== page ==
How can you restrict access to an S3 bucket to a single AWS instance when the instances have no public IP address and you're using an S3 endpoint in your VPC?
Background and Detail
We have a VPC that has a Virtual Private Gateway, which runs a VPN back to our on-premise data center. The VPC has no internet gateway. The servers have no public IP addresses. There's an S3 endpoint and a route table set up correctly. Let's say there's one subnet with three instances. We have two S3 buckets yet to be created, which will be encrypted.
We'd like to restrict access from instance A S3 bucket A and instance B to S3 bucket B. Instance C shouldn't have access to either bucket.
We also need to be able to upload information to the buckets from the public internet. This access should only be available through specific IPs, which is easy to do using bucket policies. This could make a difference to the solution though.
You cannot use an IAM policy or bucket policy to allow access from a VPC IPv4 CIDR range (the private IPv4 address range). VPC CIDR blocks can be overlapping or identical, which may lead to unexpected results. Therefore, you cannot use the aws:SourceIp condition in your IAM policies for requests to Amazon S3 through a VPC endpoint. This applies to IAM policies for users and roles, and any bucket policies. If a statement includes the aws:SourceIp condition, the value fails to match any provided IP address or range. Instead, you can do the following:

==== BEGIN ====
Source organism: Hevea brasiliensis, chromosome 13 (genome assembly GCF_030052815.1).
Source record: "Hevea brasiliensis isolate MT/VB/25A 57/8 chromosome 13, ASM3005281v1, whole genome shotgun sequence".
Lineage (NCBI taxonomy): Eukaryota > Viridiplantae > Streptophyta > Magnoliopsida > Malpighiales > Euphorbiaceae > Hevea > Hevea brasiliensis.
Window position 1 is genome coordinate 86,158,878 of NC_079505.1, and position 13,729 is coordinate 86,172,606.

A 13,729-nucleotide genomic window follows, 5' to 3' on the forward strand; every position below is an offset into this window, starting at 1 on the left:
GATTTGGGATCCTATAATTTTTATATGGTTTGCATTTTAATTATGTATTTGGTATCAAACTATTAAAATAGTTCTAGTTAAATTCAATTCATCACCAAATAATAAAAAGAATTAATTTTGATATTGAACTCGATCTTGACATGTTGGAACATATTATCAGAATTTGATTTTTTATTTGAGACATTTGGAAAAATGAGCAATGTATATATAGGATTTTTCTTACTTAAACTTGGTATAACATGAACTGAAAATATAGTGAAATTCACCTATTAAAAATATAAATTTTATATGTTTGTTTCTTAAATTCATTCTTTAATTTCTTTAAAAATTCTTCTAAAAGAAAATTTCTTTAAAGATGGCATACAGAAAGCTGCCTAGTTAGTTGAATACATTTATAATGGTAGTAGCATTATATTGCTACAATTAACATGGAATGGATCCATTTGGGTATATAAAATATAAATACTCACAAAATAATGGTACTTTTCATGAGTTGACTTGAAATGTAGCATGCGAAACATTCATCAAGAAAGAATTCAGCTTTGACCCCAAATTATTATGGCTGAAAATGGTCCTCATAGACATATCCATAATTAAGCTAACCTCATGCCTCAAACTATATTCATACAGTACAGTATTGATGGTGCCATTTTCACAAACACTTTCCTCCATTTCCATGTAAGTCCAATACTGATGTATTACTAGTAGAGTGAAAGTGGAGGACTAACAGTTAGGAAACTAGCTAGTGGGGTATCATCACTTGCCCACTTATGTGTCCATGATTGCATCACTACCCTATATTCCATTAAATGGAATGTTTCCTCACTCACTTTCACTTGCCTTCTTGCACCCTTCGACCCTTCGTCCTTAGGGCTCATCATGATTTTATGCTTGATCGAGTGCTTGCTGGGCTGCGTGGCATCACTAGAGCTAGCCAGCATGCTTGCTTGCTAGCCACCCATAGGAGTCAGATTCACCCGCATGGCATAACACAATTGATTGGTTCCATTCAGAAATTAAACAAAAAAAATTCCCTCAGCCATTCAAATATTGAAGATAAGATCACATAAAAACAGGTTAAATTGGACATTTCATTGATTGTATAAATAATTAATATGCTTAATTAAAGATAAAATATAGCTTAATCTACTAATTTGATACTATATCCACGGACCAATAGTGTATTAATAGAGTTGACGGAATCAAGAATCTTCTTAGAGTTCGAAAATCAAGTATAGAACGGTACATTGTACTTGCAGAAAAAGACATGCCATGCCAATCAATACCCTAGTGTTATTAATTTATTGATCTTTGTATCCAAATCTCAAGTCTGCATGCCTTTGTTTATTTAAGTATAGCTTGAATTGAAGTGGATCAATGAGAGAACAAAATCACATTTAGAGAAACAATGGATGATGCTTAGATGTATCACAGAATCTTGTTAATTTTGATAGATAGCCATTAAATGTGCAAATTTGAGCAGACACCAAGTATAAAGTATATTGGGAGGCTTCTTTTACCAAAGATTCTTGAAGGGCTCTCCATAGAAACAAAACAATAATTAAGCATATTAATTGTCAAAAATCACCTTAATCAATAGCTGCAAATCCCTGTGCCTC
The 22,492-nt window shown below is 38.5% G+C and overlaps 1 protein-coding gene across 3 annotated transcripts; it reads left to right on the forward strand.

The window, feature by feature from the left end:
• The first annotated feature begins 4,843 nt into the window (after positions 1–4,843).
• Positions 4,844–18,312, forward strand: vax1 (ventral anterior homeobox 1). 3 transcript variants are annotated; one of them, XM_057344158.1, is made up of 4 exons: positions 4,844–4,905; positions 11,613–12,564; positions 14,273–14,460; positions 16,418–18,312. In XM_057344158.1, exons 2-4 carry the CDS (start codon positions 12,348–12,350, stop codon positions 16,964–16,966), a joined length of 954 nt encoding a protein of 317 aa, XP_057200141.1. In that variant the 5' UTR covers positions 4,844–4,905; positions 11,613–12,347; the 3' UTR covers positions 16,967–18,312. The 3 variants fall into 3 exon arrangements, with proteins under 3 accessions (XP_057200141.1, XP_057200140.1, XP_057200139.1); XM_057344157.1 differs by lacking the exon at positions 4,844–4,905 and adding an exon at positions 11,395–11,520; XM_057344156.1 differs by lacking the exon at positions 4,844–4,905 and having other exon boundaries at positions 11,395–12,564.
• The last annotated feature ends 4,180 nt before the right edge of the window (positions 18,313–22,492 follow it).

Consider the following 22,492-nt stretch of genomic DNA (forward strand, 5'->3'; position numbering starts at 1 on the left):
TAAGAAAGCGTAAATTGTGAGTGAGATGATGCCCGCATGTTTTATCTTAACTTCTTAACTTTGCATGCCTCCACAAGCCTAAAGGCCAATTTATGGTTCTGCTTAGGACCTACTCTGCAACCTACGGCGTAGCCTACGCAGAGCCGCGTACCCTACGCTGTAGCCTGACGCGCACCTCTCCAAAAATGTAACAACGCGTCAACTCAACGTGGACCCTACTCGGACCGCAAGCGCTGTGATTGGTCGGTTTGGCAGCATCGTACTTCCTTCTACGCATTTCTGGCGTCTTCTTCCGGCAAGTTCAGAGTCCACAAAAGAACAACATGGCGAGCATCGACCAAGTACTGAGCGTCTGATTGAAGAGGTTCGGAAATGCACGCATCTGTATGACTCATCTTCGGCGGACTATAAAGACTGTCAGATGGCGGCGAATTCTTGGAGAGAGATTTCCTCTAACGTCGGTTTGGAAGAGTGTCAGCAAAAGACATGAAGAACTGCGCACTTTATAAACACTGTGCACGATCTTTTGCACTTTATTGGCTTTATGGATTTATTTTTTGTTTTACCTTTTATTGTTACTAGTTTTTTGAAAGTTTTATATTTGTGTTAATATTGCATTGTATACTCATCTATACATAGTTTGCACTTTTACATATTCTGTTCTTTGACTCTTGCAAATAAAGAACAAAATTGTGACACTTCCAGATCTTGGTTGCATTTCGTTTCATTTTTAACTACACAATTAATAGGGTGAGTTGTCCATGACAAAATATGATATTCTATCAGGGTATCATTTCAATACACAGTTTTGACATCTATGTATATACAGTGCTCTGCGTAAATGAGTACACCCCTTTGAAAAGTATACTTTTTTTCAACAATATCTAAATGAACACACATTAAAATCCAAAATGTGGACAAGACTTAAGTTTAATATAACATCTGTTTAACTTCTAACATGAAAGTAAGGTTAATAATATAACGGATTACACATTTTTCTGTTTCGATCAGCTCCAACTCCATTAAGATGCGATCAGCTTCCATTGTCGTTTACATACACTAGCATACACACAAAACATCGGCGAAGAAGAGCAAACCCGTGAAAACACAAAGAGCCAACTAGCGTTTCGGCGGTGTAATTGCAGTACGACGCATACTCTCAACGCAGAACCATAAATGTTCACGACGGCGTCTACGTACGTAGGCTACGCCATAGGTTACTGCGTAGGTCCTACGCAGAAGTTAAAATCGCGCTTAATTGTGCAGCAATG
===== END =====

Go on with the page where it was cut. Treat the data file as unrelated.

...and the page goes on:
- Use your route tables to control which instances can access resources in Amazon S3 via the endpoint.
- For bucket policies, you can restrict access to a specific endpoint or to a specific VPC. For more information, see Using Amazon S3 Bucket Policies.
We can't use route tables as we have two instances that need access to different buckets.
I've also read this page, which wasn't helpful for our situation.
Option: KMS keys
I suspect if we give each bucket its own KMS key and restrict access to the keys to the appropriate instance only that instance can access the decrypted data. I think this will work, but there's some complexity there, and I'm not 100% sure as I haven't done much with KMS.
An advantage of this approach is it denies by default, grants by configuration. Because of the number of users of the account we can't rely on configuration to deny by default, as was very helpfully suggested by Alex below.
Ideas Thoughts or Suggestions
Does anyone have any other suggestions or ideas we could follow up? Or any thoughts / further detail on the KMS idea?